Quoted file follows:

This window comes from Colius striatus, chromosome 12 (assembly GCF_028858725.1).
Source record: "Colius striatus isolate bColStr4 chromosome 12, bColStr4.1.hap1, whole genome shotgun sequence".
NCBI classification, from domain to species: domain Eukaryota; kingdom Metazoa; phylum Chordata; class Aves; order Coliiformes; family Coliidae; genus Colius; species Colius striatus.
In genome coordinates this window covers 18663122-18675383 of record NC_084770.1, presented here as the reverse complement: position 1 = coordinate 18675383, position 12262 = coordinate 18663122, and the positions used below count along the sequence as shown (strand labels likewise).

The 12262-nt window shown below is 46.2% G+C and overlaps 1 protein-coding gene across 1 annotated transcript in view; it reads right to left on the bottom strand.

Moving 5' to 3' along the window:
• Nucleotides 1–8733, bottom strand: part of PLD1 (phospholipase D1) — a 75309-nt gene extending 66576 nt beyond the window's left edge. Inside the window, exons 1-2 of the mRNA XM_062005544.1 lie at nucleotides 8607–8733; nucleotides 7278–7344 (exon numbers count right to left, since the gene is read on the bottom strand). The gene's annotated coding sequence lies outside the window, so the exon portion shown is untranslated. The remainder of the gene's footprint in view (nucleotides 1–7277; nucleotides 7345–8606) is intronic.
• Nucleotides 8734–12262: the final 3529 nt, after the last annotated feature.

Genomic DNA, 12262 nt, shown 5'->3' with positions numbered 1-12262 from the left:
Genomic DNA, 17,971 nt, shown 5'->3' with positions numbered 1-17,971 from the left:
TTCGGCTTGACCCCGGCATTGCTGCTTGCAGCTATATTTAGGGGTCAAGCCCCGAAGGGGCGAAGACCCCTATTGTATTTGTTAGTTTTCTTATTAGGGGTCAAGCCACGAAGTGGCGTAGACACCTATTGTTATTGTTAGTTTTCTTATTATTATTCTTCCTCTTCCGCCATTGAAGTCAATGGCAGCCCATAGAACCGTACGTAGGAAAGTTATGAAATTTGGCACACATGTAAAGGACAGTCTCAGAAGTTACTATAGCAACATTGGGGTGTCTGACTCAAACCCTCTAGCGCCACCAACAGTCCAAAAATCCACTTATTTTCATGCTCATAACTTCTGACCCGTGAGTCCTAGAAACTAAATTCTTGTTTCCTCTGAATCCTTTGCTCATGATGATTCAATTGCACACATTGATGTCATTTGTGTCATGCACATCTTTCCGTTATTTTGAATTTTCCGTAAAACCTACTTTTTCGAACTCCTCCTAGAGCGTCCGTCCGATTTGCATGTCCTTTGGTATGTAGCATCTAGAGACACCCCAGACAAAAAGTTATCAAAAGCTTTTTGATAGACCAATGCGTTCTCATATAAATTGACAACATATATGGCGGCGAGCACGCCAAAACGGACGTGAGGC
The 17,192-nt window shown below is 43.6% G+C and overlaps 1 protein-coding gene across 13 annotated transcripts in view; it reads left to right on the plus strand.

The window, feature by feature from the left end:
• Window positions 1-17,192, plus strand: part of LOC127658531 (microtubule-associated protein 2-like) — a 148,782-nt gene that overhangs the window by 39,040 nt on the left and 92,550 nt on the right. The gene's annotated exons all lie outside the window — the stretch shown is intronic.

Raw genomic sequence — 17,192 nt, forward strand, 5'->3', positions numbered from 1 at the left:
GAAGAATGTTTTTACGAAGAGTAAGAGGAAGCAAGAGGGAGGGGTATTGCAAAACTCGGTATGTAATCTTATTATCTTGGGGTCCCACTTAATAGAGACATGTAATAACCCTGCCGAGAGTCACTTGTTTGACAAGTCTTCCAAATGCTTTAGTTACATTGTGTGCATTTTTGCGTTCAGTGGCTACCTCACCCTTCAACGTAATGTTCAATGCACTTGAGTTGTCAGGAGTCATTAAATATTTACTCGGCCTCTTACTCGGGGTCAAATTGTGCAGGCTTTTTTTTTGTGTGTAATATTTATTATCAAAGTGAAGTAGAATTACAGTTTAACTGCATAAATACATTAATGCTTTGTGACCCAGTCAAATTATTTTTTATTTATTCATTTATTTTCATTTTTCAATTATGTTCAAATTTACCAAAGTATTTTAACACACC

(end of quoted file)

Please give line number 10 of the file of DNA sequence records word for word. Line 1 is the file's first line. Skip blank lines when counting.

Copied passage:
Genomic DNA, 17,971 nt, shown 5'->3' with positions numbered 1-17,971 from the left: